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Ecclesiastes 7:28 while I was still searching but not finding-- I found one upright man among a thousand, but not one upright woman among them all.

Solomon was a sexist.

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  • One tolerates in friends things which one would not otherwise tolerate in a spouse. – Lucian Sep 2 '20 at 1:00
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    Down-voted for repeated non-sequiturs. – Lucian Sep 4 '20 at 20:27
  • Solomon is stating a fact of his own experience. Solomon was given wisdom by God Almighty. And Solomon states what he found, by experience, in his own lifetime. And his words became part of holy scripture. And these words have been known and quoted throughout the whole world for over three thousand years. And they shall be, till the end of time. – Nigel J Sep 5 '20 at 0:11
  • And I'm stating a fact of my own experience too. I wonder how Solomon's wives felt about that – LisaMclaren Sep 5 '20 at 1:10
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    @LisaMclaren: Solomon's wives were idolaters (1 Kings 11:1-8). – Lucian Sep 5 '20 at 1:31
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How to interpret: not one upright woman? Eccl. 7:26

Ecclesiastes 7:26-29 (NASB)

26 "And I discovered more bitter than death the woman whose heart is snares and nets, whose hands are chains. One who is pleasing to God will escape from her, but the sinner will be captured by her. 27 “Behold, I have discovered this,” says the Preacher, “adding one thing to another to find an explanation, 28 which [a]I am still seeking but have not found. I have found one man among a thousand, but I have not found a woman among all these. 29 Behold, I have found only this, that God made men upright, but they have sought out many devices.”

Was Solomon was a sexist?

No Solomon was not a sexist, in fact, he loved women, 1 Kings 11:1-4 says that he married 700 women from many lands as well as 300 concubines, that eventually turned his heart to other gods.

How to interpret: not one upright woman? Eccl. 7:26

The context indicates the low moral standards of people that prevailed in general among women and men during King Solomon's days. Not one woman he found upright, and only one man in a thousand, it is indeed a rarity, an insignificant figure and concludes (Eccl. 7:29 )"Behold, I have found only this, that God made men ( and women) upright, but they have sought out many devices.”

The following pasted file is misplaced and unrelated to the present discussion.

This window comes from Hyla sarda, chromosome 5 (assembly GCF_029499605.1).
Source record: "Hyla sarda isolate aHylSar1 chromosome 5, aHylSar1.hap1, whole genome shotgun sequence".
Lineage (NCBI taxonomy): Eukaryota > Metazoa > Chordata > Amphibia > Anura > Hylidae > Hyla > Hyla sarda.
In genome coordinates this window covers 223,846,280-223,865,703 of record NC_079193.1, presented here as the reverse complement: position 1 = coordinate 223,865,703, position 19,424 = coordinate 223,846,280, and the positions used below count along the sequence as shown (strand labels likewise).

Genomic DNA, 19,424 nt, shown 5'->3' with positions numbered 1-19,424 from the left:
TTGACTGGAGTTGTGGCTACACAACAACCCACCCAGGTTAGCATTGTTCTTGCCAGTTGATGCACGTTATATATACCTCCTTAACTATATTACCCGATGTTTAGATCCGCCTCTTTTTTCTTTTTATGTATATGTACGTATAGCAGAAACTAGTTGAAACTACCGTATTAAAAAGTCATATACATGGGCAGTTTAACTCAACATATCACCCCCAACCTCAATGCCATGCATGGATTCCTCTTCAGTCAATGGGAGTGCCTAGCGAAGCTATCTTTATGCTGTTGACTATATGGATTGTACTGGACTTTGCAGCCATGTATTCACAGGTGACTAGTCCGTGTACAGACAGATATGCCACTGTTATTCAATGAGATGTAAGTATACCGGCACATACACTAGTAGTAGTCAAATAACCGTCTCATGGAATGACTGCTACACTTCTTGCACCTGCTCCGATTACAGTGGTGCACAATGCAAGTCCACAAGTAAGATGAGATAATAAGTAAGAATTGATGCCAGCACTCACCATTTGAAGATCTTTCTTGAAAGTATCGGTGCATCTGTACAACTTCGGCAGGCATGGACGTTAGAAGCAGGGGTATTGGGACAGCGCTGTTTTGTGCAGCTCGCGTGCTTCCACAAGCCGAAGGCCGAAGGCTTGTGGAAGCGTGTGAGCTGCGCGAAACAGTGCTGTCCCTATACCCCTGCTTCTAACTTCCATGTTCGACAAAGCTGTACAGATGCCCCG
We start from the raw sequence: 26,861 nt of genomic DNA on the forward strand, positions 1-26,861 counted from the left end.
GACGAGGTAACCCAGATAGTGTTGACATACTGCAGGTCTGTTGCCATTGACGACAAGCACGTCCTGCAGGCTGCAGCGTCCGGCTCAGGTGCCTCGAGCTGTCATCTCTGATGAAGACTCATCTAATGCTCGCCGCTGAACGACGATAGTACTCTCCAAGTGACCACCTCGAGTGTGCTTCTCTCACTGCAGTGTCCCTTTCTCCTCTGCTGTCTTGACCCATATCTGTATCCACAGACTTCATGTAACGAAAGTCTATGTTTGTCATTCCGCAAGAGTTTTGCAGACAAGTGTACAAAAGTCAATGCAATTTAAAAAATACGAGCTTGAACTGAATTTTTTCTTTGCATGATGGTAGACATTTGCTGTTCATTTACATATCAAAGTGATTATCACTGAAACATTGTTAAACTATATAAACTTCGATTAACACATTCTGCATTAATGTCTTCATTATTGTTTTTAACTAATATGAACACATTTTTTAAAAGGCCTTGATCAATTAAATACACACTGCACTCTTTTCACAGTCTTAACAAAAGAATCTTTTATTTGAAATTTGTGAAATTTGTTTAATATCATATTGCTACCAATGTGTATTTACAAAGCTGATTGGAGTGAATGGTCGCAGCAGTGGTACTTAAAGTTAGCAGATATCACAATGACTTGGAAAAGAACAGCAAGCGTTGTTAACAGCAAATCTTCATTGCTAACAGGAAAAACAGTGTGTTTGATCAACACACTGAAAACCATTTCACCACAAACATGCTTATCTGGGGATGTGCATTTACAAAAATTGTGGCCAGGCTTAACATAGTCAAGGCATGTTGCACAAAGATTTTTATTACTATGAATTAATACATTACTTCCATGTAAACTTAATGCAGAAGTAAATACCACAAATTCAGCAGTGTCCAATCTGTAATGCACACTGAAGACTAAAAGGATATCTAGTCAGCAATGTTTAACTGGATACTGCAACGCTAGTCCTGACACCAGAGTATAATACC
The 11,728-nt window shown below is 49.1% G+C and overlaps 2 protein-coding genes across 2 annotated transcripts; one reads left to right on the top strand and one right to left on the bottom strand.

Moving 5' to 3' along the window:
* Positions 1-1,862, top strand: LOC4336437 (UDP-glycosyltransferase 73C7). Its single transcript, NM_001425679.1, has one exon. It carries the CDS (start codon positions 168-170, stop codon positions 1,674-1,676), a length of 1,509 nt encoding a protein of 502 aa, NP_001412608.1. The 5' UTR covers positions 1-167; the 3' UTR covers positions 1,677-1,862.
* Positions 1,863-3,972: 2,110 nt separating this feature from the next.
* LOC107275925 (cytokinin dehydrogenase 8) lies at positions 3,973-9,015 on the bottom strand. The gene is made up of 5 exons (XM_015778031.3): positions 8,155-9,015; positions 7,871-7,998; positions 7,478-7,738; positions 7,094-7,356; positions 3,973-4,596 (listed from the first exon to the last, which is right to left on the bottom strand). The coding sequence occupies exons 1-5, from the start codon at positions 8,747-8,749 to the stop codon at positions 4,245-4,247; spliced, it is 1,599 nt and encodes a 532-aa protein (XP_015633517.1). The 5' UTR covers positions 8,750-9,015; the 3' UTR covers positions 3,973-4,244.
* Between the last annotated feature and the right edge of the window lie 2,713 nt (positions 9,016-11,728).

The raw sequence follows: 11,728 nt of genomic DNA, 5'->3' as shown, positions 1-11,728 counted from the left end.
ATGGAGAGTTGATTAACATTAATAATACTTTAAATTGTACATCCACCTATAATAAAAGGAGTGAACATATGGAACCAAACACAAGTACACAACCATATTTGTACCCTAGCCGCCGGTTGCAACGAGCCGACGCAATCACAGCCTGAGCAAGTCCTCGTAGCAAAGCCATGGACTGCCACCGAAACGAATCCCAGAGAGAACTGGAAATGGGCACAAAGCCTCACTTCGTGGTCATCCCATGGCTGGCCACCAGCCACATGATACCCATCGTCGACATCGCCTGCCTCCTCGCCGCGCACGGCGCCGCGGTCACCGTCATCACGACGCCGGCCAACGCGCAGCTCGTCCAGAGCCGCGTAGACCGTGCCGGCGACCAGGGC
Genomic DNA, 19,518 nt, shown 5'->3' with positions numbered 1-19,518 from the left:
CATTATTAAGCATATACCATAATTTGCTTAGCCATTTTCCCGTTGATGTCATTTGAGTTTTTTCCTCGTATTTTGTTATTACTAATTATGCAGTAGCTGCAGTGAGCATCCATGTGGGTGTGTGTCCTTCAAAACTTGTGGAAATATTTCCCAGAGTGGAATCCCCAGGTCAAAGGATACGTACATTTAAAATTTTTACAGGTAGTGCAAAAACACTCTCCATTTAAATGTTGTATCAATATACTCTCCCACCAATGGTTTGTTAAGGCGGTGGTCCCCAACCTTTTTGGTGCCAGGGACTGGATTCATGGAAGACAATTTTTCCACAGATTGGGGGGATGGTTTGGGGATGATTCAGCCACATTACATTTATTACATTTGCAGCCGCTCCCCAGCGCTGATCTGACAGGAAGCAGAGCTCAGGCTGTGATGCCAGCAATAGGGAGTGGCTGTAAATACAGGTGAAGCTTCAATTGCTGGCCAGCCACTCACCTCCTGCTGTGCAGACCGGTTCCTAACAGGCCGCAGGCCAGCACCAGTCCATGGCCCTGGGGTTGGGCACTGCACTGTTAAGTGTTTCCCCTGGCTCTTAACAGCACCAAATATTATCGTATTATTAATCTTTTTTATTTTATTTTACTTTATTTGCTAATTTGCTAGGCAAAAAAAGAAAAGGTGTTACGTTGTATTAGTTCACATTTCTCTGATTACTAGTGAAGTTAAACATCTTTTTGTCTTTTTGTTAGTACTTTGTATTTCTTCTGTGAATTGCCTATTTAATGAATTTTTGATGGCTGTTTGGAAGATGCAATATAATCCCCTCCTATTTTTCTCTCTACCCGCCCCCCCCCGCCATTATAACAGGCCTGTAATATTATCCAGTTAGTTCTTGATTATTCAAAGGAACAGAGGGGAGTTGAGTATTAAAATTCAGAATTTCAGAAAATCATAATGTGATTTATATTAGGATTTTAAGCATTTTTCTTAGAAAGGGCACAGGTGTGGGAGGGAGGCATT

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First a note about the authorship of Ecclesiastes. Here are a few quotes from Michael V. Fox's commentary of Ecclesiastes (or Hebrew, Qohelet - which can mean 'teacher to the public'):

"Koheleth was traditionally identified with Solomon...since the nineteenth century, critical scholarship has not regarded Solomon as the actual author. Though modern scholars do not think that Koheleth was Solomon, almost all of them believe that the author wants us to make that identification.

We don't know who wrote Ecclesiastes, but it likely was not Solomon. You can check out a short video regarding who wrote Ecclesiastes, from an Old Testament scholar/professor, John Walton, here

This verse certainly has a misogynistic tone. That tone has caused significant scholarly debate which you can see by the variations in translations. Many translators have attempted to soften the tone.

The NIV reads:

I find more bitter than death the woman who is a snare, whose heart is a trap and whose hands are chains. The man who pleases God will escape her, but the sinner she will ensnare.

On the other hand, Michael V. Fox, in his Jewish Publication Society (JPS) Commentary on Ecclesiastes, translates the verse:

Now, I find woman more bitter than death; she is all traps, her hands are fetters and her heart is snares. He who is pleasing to God escapes her, and he who is displeasing is caught by her.

Fox notes though,

"It is the only such remark in the Hebrew Bible, and even in Koheleth's own teachings it is not central. In any case, we should not treat Koheleth's grousing about the opposite sex as a philosophical proposition. It is clearly hyperbolic."

Fox also notes that within Ecclesiastes there are many contradictions.

For instance Ecclesiastes 9:9

Enjoy life with your wife, whom you love, all the days of this meaningless life that God has given you under the sun--all your meaningless days. For this is your lot in life and in your toilsome labor under the sun.

On this verse, Fox notes:

"If Koheleth truly believed that all women were this malign, he could not have urged the enjoyment of life 'with a woman you love," for such enjoyment would be impossible.

The entire passage is difficult. Overall, the author doesn't seem to have a high view of humanity as a whole.

One final quote from Fox:

"Koheleth has some unusual things to say, and his views should not be forced to fit presuppositions of what a biblical book must say. One need not grant the truth of all his opinions; the other biblical authors would not have.

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